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THE ARIZONA REPUBLICAN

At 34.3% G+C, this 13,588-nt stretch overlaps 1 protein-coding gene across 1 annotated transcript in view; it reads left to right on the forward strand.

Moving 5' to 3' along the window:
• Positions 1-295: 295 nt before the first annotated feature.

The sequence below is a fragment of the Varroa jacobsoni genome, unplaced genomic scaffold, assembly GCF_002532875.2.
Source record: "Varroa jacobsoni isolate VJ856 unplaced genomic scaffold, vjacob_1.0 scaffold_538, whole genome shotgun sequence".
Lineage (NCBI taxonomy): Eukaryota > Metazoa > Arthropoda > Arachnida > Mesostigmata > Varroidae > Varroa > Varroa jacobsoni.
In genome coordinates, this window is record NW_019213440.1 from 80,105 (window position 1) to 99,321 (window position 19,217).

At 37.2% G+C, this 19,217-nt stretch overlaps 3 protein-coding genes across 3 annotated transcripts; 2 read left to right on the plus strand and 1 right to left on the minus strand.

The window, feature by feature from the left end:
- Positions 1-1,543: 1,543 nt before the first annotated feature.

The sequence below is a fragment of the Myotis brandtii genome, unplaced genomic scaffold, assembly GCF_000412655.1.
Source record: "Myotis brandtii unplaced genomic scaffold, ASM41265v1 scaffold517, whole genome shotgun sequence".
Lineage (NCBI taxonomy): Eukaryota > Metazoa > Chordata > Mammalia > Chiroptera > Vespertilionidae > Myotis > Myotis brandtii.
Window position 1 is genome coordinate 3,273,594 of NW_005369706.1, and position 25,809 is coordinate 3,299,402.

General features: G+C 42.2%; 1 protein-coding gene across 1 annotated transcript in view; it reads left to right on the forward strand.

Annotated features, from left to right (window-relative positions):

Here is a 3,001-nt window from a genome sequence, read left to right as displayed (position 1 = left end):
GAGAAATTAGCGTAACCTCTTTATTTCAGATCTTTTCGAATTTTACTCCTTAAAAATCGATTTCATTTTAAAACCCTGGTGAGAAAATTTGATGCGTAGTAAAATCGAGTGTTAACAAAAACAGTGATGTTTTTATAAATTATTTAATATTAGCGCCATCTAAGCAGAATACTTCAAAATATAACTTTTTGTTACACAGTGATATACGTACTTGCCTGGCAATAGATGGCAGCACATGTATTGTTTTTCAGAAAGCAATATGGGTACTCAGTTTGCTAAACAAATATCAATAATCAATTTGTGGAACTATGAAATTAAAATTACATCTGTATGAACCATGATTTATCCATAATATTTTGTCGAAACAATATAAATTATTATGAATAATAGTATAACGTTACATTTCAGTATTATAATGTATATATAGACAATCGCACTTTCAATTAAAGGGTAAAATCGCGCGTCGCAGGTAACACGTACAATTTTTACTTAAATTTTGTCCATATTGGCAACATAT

AN INDEPENDENT PROGRESSIVE JOURNAL TWENTY-FIFTH YEAR 10 PAGES PHOENIX, ARIZONA, MONDAY MORNING, JULY 6, 1914 10 PAGES iVOL. XXV. NO. 49 & i IN HIS OWN DISTRICT SHACKELTD N IS HUERTA SEEMS TO HA VE RECEIVED RE-ELECTION READY FOR TRIP In That Portion of Mexican Republic Still Controlled I bv the Huerta Govern ment Vote of Confidence Was Cast DEPUTIES ARE ALSO CHOSEN The Lightest Vote in Many Years is Recorded in Mex ico City as Well as in the Towns Near the Capital (Associated Press Dispatch) MEXICO CITY, July 5 Elections of president, vice president, deputies and sen ators were held today, in that portion of the republic controlled by the Huerta government. Indiffere n c e was manifested everywhere. General Huerta appeared to be the favorite candidate for the presidency, with General Blanquet for the vice-presidency. Huerta, it is reported, received vir tually an unanimous vote of confidence. Returns indicate the re election of all the present members of the chamber of deputies and the senate. The lightest vote in many years was recorded both in the capital and the nearby towns. To Move on Queretaro EAGLE PASS, Texas, July 5. Constitutionalist troops from the division of the east were ordered by General Pablo Gonzales to proceed at once to Queretaro, according to ve ports sent to Saltillo.' The move ment is thought to have been pre cipitated by the withdrawal of the body of federals under General Pas iual Orozco, from the Queretaro gar rison to reinforce the garrison at Mexico city, although, the fedevals' final stand probably will be at Queretaro. Colonel Mark-l reported that the entire country is friendly to the consti tutionalists, and declared that the San Luis Potosi garrison is so weak ened by the continued withdrawal of the troops that he did not expect the federals to make a strong resistance. Settling Differences TORREON, July 5 When the Car-ranza-Villa conference ended after a long session, both sides were appar ently confident that whatever dif ferences existed between the consti tutionalists' leaders were in a fair way of being eliminated tomorrow when the conference will reconvene for the final session. A formal statement was issued that a complete understanding of the points taken up today had been reached and stated that as soon as railroads to the north are repaired, many of Villa's brigades will be sent to Chihuahua city, which Villa himself is expected to visit as soon as the conferences are ended. Alliance With Zapata SANTA CRUZ. July 5 It is ru mored here that an alliance between Huerta and Emiliano Zapata will be formed soon. Both here and at the capital a vague conviction exists that a crisis is imminent, but only vague reasons are offered for the belief Did McKinley Foresee German-American War? I ASHOCIATBn PRESS DISPATCH BERLIN, July 5. Did President Mc Kinley cable to . Admiral Sampson during the war with Spain: "Don't risk a single ship; war with Germany Imminent." A writer who uses the pseudonym of Carolus Adolphus, and who is un derstood to be a former prominent diplomat, declares that this dispatch was sent, following closely on the Dewey-Diedriehs dispste at Manila. The statement Is made in a book en titled "Julchen in the Land of Lib erty," which consists of a series of letters describing a trip to America. One of these letters describes the Manila Incident and continues: "The question is, what did our dip lomats have In mind in sending a fleet? If it had been merely a mat ter of protecting German life and property, an armored skiff would have been sufficient. The truth is, how ever, that we really Intended to grab the Philippinea if possible, since we were badly informed and believed that Americans did not want them. This mistake of ours was strengthened by SEEMS HUERTA IS RE-ELECTED PRESIDENT HUERTA. Apartments Were Filled With High Explosive Bombs f ASSOCIATED PRESS DISPATCH NEW YORK, July a. In the ruins of the tenement wrecked yesterday by the explosion of a bomb which it i.i believed was intended for use against John I). Rockefeller or his son, the police found that Arthur Oaron, who was killed with three others, used his apartemnts as a ctntev for the distribution of inflam matory literature, ami that it was filled with death-dealing explosives. In the opinion of the police the evi dence tends to show an anarchistic plot. In the gruesome but suggestive pyre, evidence was uncovered of a stve'ed hand clutching two small pieces of wire made ready for con nection. The authorities believe the owner of the hand was in the act of making an electric connection for one of the bombs when the explo sion killed him. The Industrial Workers of the World leaders asserted that Caron was not a member of that organiza tion and recently was refused ad mission. They declared the Indus trial Workers had nothing to do with the explosion. HEALTH OF PANAMA ASSOCIATED PRESS DlSi'ATCHl PANAMA. July 5. To further safe guard the public health, the canal government has proposed to the Pan amanian government that the numer ous coach and livery stables in the heart of aPnama city be concentrated in one location, where they can be readily supervised find cleanliness maintained. The plan is for a large public sta ble in one of the outlying districts under the direct supervision of the Panama railroad, to accommodate all the coach and car animals in the city. Stalls and parts of the building will be rpnterl to the owners of these ani mals, as also will space in another building for the vehicles. This will do away with practically every private stable in the city. he present stables are great breed ing places for flies, which at this sea son of the year are especially numer ous in Panama. It is probable the plan wil Hip shortly carried out. that the next few days will see de velopments. , -Mexicans prominent in political, commercial and social life, capital are joining in increasing strength of the army of fugitives. It is report ed that General Joaquin Maa.s and family and Querido Moheno, former minister of commerce, left on a spe cial train for Puerto Mexico and also Jorge Huerta. a son of this president. the then ambassador in Berlin, Mr. Andrew White. He is believed to have held the opinion that by occupy ing the Philippines the United States would be simply thrusting a fishhook Info its own skin and he was not far wrong and he expressed that opinion, howbeit quite unofficially, at Wil helmstrasse, although he later de nied officially that he had said any thing of the kind. ' "In any event, the sending of our j fleet to the Philippines provoked great i displeasure in America, especially since Washington knew of our plans, j I recently made the acquaintance of an American officer who had been ' the adjutant of the commander-in-j chief in the Cuban campaign. This officer, who spoke excellent German, told me that he still had a copy of a telegram from the then President McKinley directly to the commanding admiral in Cuban waters, which read: 'Don't risk a single ship; war with Germany imminent.' "This is an absolute fact, and the historians can take official notice of i it." LORENZO B0I00 r " tii1 L,VE j AND HIS INDIAN r ,!r bbw, WINS LOOP RAGE Local Rider Negotiates the iff! E Course in Record Time, rw" Barely Beating Lane, Who -J Made Sensational Race yCKmsS&uL. Wilson Third rW6 mu PLace THEM INilDfc'ONE ANOTHER ( ALL READY FOR AUTO RACE TODAY Track eree dent Inspected by Ref Bullard and Presi Clark Course is Fast and Great Rec- Very ords Are Expected (Special to The Republican) PRESCOTT, Ariz., July 5 Old Man Trouble rode with Ellie' Wilson today and "Old Blue Indian" and Lorenzo Hoido also on an Indian won the se cond annual Prescott Loop race in the record time of 53 minutes and 3 se conds. This is the fastest time the loop has ever been negotiated by any vehicle. Six starters lined up shortly after ten o'clock and all got away like machinery until it came the turn of Ellie Wilson, who again drew last. Wilson failed to get a shot out of his "old blue" and was forced to run with the machine taking two minutes hand icap in this delay. The main streets of Prescott were most poorly policed and crowds interfered greatly with the start. Ho the indefatagible Wilson turned around and pushed down hill to Set going then turned up again and marie a tremendous spurt to get away. So terrible was the grind that only Hoido, the winner, was saved from mechanical trouble. Rill Doheney, the first starter on a Merkle, had chain trouble. Harry Lane who won second place, made a magnificent dash after having taken the first hard turns in a cautious manner. Between Ameri can ranch and the finish he made up over h. minute on Boido. finishing forty-six -seconds slower than the win ner. Wilson fixed his chain twice and spilled in a sensational manner on the last turn into Gurley street and even at that finished in 55.33. The ride of Wilson amply repaid the watchers. At no time was he doing '.ess than thirty miles an hour and fre quently pushed up his speed to over sixty. Only a bad chain prevented him putting the record so low it could never again be touched with the track in its present condition. Roy Belding was the only Prescott rider to finish. He had slight mechanical troubles and failed to cut in on the hour mark. Boi do turned the tables on Wilson. It was in the Phoenix-Prescott race that young Lorenzo by an act of kindness to another rider lost to Wilson by the narrow margin of ten minutes. Boi do's time is five minutes less than that of Paul Keating who won the 1913 loop race. "I lost to two good men and I'm satisfied." said Wilson after the race. He displayed two badly laceer ated hands as the result of his thrill ing flop on Hospital curve. Summary: Boido first, start. 10:20; time 33:03. Lane second, 53:49. Wil son third, 55:33; Belding fourth, 1.07:30. Doheney out at Jerome Junc tion acount of broken chain. Will Hughes out on Mount Vernon street curve, where he skidded, hit curve and wrecked his machine, but escaped al most unhurt. G. P. Bullard. referee, President K. S. Clark of the Prescott Auto club and Lyle Abbott of The Republican of ficially inspected the course of the loop auto-race today. The Metropol is not hcTe but all other drivers have been in structed by Bullard and are now pre paring for the race. The start is at nine o'clock sharp. The auto race will probably be perilous as the course is very fast and tbe drivers are very jealous of the fast time made by Boido in winning today's motorcycle race. To morrow's features are the auto race and finals in the world's championship bucking contests at the fair grounds. The next to the last day of the Fron tier celebration finds excitement con centrating on these two big events. Hundreds of dollars have been placed on the automobile race with the Phoe nix Velie and Stan Murphy's Phoenix Mercer as favorites. The Phoenix crowd continues large but the excur sion which leaves at midnight will take many away. Naquin has decided to take the wheel himself for the loop race and "Red" Brewer will act as mechanic and relief driver. Bullard discovered in A. A. A. rules that no name except thaf of the car is allow ed on sides so "September eve" which was christened by the Republican will have to appear in the race with lamp black hiding her name. This was a sad blow to Naquin but he's game. Mnrnhv's Mercer is the onlv ear on which bear stories have not been cir culated. Jack Smith's No. 9 Buick is in good shape apparently and Jack him self will act as mechanic. Charlie Hunt in the Tucson Stutz is most con fident of winning but said he hasn't the car with which to pass those ahead of him. Naquin drew No. 8 in the line I'D and considers this a good omen as Earl Cooner, the famous Californian always wins as he did at Tacoma Sat urday with this number. Shorty Fre meau is fixing up Louis Nikrents fa- (Continued on Page Three.) CHURCHES IN SERVICES ATI Y1C.A.PLAZA G. F. Uinehart of Temper ance Federation Delivers Address at Opening of Series of Union Meetings at New Civic Center That the Y. M. C. A. has provided a splendid civic social center in the re cently completed outdoor auditorium was again demonstrated last evening, when several hundred people gathered on the new plaza to attend the first of a series of union services held under the auspices of the churches of the city After a short song service, G. F. Rinehart, superintendent of the state temperance federation, who had charge of the meeting, gave an address on the subject of the proposed prohi bition amendment to the constitution, and of the campaign now being carried on for its adoption at the election in November. In comparing it with sim ilar amendments which have been adopted in other states, he said that the one proposed for Arizona is the most perfect one that has ever been drawn up, and told of the defects ex isting In other states, which have in terfered with the enforcement of the law as originally designed, and said that in his estimation the one now pro posed for Arizona is the most perfect one that has ever been drawn up. "Kansas" he said, "is the nearest dry of any state, but after January first, that honor will belong to Arizona." Superintendent Rinehart then pre sented a table of statistics, showing the cost of operation in Graham, a "dry" county, as compared with the expenditures in Maricopa, and spent some time in explaining and comment ing on the same. Music at the service last evening was furnished by tbe choir of the First Baptist church, under the direction of F. S. Blackwell. who 'will have charge of the music throughout the series of meetings. It is the intention to organ ize a union choir from the musical or ganizations of the various churches, and to use the same books that were used during the Brown and Curry meetings. The series of meetings, which will be in charge of the ministers of the churches of the city, will continue throughout the summer, taking the place of the regular Sunday evening services at the various churches. THE WEATHER WASHINGTON, July 5. For Ari zona: Fair and slightly warmer. . tWOVX VUE, WILL PASS- , "THE WAND OVER I The EfApTY Bo I. ( r RSfEATINfc"T!f: p-T K MOveMCNJ SEVESAI-) J dSSN FTI &8ta. , SWEDEN AT THE ! OLYMPIC GAMES i I STOCKHOLM, Sweden, July 5. j Sweden expects to send the lai g- est foreign delegation of specta- tors to the Olympic games at Ber- j lin in l!!ir. The Swedish olvm- ; pic committee has bought a whole I section of seats next to the win- ning post. The section will seat a j thousand people and is next to the ! seats engaged for the United States. I ! I Honors Lacking Bodies of Duke and the Duchess ASSOCIATED PBESS DISPATCH VIENNA, July ' 5 Now that the bodies of the murdered Archduke Francis Ferdinand and his wife are buried, a bitter controversy is raging over the manner in which the funeral was conducted. Friends of the duch ess are indignant at the emphasis laid to her inferior birth. Vienna papers published reports that the bodies were hurriedly carried into the railway waiting room at Poechlam, en route from Serannev, to escape a thunderstorm, and that the coffins remained on the stone floor for two hours, while volunteer firemen supposed to be assisting in controlling the arrangements, were drinking beer and smoking cigarettes and the more important peisonages smoked cigars in close proximity to the bodies. THIRTEEN ARE DROWNED ASSOCIATED PRESS DISPATCH SKAG'VAY, July 5. Thirteen per sons were drowned yesterday In the Lynn canal by the capsizing of the gasoline launch Superb, which was struck by a heavy southerly gale while bound from Skagway for Ju neau. Seven were saved by clinging to the overturned boat. LANTALA IS DEAD TARSOCIATED PBESS DISPATCHl BUTTE, July 5. Eric Lantala, the Finnish miner who stabbed Mayor Louis J. Duncan in Duncan's office on Friday because of the mayor's re fusal to deport the correspondent of a Michigan Finnish newspaper up holding the Western Federation of Miners, died of his wound here today. UNUSUAL HONOR FOR SIR EDWARD LONDON, July 5. Sir Edward Clarke, one of England's most dis tinguished lawyers, who, after practicing for just fifty years, an nounced his retirement, is to be entertained by the bench and bar at Lincoln's Inn hall on July IT a distinction that only twice be fore has fallen to a member of the bar. W 10 Republican Leaders in Con ference at Prescott Name Committee to Work Out Plans for the Coming Campaign (Special to The Republican) PRESCOTT, July 5. With the ap pointment of Robert E. Morrison as chairman of a committee to decide upon what terms the republicans would meet the progressives in the placing of a ticket in the field this fall, republican leaders in conference here this afternoon and tonight voiced approval of the sentiment to extend an invitation to the prog ressives to join hands with the re I ublicans at the primaries. About 100 republican leaders took part in the conference of this even ing, but the progressives took no part and were not even represented. The surprise f the conference came at the outset when Judge Richard E. Sloan moved the appointment of Morrison as chairman of the com mittee to confer with the progressive leaders with the hope of devising some plan whereby co-operation without fusion might be adopted. The motion carried unanimously and Morrison was advised that the ex tension of an invitation to the prog ressives to come in and assist at the primaries would be acceptable to those present. However, the. progressives earlier hail decided that they would not only tiLke no part in the conference, but would oppose anything that smacked of fusion. There was a sentiment (Continued on Page Three) RENDER AID Military Preparat( is Continue In Ulster LONDON, July 5. With every week of suspense in the settlement of the future government of Ireland. the menace of the military preparations by the Ulster and the Home Rule volunteers increases. The present tendency among the volunteers of the south is to accept leadership by the nationalist party, which John Red mond offered them. Thus led, there would be a clean division of Home Rulers and anti-Home Rule men into hostile armed camps. The very dan gers of a bitter civil war which such a prospect presents furnishes the best safeguard for peace. Correspondents of the Associated Press at Dublin and Belfast have OVER TOE POLE All Provisions for the Jour ney Across South Polar Continent Are to Be Packed in Sausage Skins t j MENU NOT AN ENTICING ONE Rations Will Be Thirty-six Ounces Per Day Com pared With Average of " Three Pounds Eaten Daily, by Ordinary Person ASSOCIATED PRESS DISPATCHj LONDON, July 5. All the provis ions for Sir Ernest Shackleton's trip across the South Polar Continent are to be packed in sausage skins. "They are the most nutritious part of the composition," says Sir Ernest. "Wo tried them in Norway but did not suc ceed. eW shall no doubt do better at the South Pole when we are more hun gry." The menu prepared for the party is not an enticing one. It has been decid ed upon, however, under the advice of the Royal Army Medical College and is made up of food that is easy to transport and at the same time will keep the body -warm and strong. Thu lations will be 36 ounces a day, com pared with the average three pounds a day eaten by the ordinary person. In the latter there is a lot of waste which has been eliminated from the rations of the explorers. There will be daylight during the whole five months the party is on the march, so the ordinary day of twenty four hours will be disregarded, and a new day of nineteen established. Sup posing the hour for rising on the first day is seven o'clock, the time table will work out on thise lines: 7- S a. m. Preparations for the start and breakfast, consisting of three ounces of lard per man, two ounces of sugar, one ounce of dried milk, wheat protein and oats. 8- 12 m. March. 12-1 p. m. Rest and lunch, consist ing of nut food, composed of Brazils, almonds and beach nuts, mixed with, oil; aritf-dried milk, oats. 1-5 p. m. March. 5-7 p. m. Pitch camp , rest, and take dinner, consisting of the same food in the same quantity as break fast. 7 p. m. to 2 a, m. Sleep. The same round of nineteen hours will then be repeated. Sir Ernest explains that the lard ani sugar supply heat; the protein builds up muscles: the nuts are the most nourishing food in the world, and the oats, mixed with other rations, afford the bulk necessary to keep the organs from becoming atrophied. "You may feel rather sick when you hear of it," said Sir Ernest, "its rather a greasy compound. Indeed, when we tried it in Norway we thought it a very unpleas ant sort of ration, but I can assure you that scientifically considered, it is the finest that has ever been devised. I hope that this time hunger will play a very small part in our troubles." As the party intends to cut right across the continent, a march of 1800 miles, they will have to carry all their food with them, and cannot like pre vious explorers, whose objective was the pole, depend upon food depots on the return march. Therefore the great est attention is being paid to provis ions. The organization is perfect so far as human ingenuity can devise. They are allowing fifteen days food for blizzards, but they can go on much shorter rations if necessary. To carry the food motor sledges with aerial pro pellors will be used for the first time, and in addition there will be one hun dred Canadian dogs, which can carry 100 pounds each. For protection while sleeping' a sleeping hood, something after the fashion of an automobile hood, Is to be used. This weighs 37 pounds and ac comodates six men. whereas the old tents weighed 3ft pounds and accomo dated three people. The first nine hundred miles of the journey will bo across land, never be fore covered by man, and it is here that (Continued on Page Threes written of the situation from the Na tionalist and Ulster points of view, respectively. The most interesting de velopment is the plan, hitherto unpub lished of the Orangemen under Sir Edward Carson for taking charge of affairs by force if a provisional gov ernment is set up, and the fact that the commercial men of Belfast have used their influence in Ulster coun cils to postpone radical action until a Home Rule parliament has been established in Dublin. The great question whi. h confronts the Na tionalist Volunteers is how far their American sympathizers are likely to come forward with funds for their arms and equipment. I?